The warmth of the Argentine community also ignited my boldness within the theater community. After blindly walking into a local theater and introducing myself to the director, I found myself quickly immersed in rehearsals for local shows. To get to know the community better, I started taking classes with the actors and later found myself involved in a theatrical process I had never seen before. I saw firsthand how actors built companies locally and created plays collectively using physical improvisation. I followed several companies to the local theater festival, and one as far as the international theater festival in Buenos Aires. Throughout the experience, the artists always treated me as an equal, pushing me to create — something I always seemed to run away from in college. Feeling supported, I pushed myself to direct two plays while in Argentina: an original English language comedy with university students and a cabaret of American musical theater sung entirely by Argentines. I found myself becoming a part of the community while also finding inner strength.

That fateful phone call from my sister plunged me into an experience that pushed me in many different ways. I now see my Fulbright experiences reflected in all aspects of my life back in the United States. The two years I spent teaching English as a Second Language in Washington, DC public schools through Teach for America were manageable due to my love for teaching and the skills I learned in those early months in Tucumán. Additionally, my freelance work directing devised theater with youth at Arena Stage, a regional theater in downtown Washington, DC, is purely fueled by the passion I found working with Tucumán’s inspiring artists. Ultimately, my commitment to a life of community experiences stems directly from my bumpy but invaluable Fulbright year.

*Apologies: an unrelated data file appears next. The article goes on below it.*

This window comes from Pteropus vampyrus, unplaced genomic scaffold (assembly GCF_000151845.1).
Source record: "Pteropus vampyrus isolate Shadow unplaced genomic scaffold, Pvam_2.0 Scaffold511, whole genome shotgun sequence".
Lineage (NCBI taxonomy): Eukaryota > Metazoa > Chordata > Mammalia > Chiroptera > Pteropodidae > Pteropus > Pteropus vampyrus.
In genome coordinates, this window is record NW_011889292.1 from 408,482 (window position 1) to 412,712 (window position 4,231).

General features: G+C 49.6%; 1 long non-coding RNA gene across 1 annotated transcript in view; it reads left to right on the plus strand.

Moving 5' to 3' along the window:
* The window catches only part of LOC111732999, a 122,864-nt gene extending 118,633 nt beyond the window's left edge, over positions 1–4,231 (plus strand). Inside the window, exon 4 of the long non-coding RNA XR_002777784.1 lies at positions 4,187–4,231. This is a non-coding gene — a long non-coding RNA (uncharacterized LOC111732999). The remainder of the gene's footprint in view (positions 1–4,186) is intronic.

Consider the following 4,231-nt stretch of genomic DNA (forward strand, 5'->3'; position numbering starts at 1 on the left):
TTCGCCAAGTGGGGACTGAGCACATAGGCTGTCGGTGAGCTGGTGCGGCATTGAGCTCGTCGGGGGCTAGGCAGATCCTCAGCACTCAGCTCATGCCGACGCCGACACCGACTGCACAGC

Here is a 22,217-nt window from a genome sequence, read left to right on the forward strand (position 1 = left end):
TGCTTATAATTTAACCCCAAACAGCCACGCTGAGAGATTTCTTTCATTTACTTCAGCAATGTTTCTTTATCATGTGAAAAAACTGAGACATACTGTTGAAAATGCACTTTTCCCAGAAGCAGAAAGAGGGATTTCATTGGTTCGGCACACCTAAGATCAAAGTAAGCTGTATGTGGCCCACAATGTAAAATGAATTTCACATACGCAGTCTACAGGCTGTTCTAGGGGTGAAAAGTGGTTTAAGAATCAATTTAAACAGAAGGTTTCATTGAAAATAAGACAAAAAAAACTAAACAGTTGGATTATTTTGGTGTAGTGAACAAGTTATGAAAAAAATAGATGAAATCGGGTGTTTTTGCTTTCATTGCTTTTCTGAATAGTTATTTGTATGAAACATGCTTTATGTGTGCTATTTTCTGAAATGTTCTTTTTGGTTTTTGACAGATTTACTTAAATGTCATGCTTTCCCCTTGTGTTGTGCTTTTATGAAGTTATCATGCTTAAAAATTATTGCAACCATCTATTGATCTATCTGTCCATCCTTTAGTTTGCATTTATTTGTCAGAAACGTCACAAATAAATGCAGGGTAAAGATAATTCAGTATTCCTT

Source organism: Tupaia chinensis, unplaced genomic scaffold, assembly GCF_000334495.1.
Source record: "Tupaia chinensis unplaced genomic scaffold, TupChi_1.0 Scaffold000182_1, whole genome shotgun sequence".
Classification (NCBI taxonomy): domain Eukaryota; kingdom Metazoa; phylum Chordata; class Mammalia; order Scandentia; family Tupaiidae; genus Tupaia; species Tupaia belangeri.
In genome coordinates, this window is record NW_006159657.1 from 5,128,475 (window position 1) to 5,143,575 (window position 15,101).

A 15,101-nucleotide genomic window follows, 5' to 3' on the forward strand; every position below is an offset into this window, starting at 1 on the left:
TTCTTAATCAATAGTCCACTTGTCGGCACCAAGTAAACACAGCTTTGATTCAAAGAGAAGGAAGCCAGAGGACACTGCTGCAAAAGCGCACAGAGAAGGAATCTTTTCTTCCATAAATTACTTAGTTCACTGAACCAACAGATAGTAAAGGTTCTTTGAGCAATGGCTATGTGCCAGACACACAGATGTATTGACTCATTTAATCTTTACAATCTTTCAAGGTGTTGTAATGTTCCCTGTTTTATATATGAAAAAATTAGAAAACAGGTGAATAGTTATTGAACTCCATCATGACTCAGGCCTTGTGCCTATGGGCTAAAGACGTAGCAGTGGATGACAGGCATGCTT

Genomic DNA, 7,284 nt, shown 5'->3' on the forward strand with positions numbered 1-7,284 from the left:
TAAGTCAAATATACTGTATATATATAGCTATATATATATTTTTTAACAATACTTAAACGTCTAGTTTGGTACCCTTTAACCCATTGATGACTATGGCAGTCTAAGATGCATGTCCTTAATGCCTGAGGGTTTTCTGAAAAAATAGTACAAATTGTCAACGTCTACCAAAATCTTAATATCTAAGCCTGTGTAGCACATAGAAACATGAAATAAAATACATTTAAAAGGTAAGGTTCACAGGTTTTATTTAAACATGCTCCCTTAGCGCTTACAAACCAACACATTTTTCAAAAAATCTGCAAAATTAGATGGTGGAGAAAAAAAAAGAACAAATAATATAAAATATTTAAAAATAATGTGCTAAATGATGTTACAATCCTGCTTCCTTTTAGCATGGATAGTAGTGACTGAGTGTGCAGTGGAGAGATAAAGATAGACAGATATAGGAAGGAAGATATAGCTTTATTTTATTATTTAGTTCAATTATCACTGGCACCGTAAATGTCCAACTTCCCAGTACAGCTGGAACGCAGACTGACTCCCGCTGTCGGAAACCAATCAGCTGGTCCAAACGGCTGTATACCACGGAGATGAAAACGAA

As you prepare to apply for your Fulbright grant, know that the ride will be bumpy, but also know that what awaits on the other side is a stronger, happier you.

Here are some things to consider as you apply:

  • Try to start the application process the summer before your application is due.
  • Find out if your institution has a Fulbright Program Adviser. This person can read your essay, review your application materials early, and even set up a campus interview for you. The comments from this interview will be an additional document in your application, the campus committee evaluation.
  • Even if you are not currently enrolled or have already graduated college, YOU CAN STILL APPLY!
  • Choose a country you are passionate about. Know why you are passionate about that country and be able to explain why you need to pursue a grant there; the more specific, the better.
  • Use the Fulbright website for guidance! And if you are an interpersonal learner, attend one of the many in-person information sessions or online webinars. Also, check out the tutorials that break down how to apply into easy to understand components.
  • To get a Fulbright grant, you simply have to be yourself. Show you are passionate, humble, honest, and curious. Be brave and open!

Have questions for Fareed? He can be contacted as a Fulbright Alumni Ambassador at FMostoufi.AlumniAmbassador@fulbrightmail.org.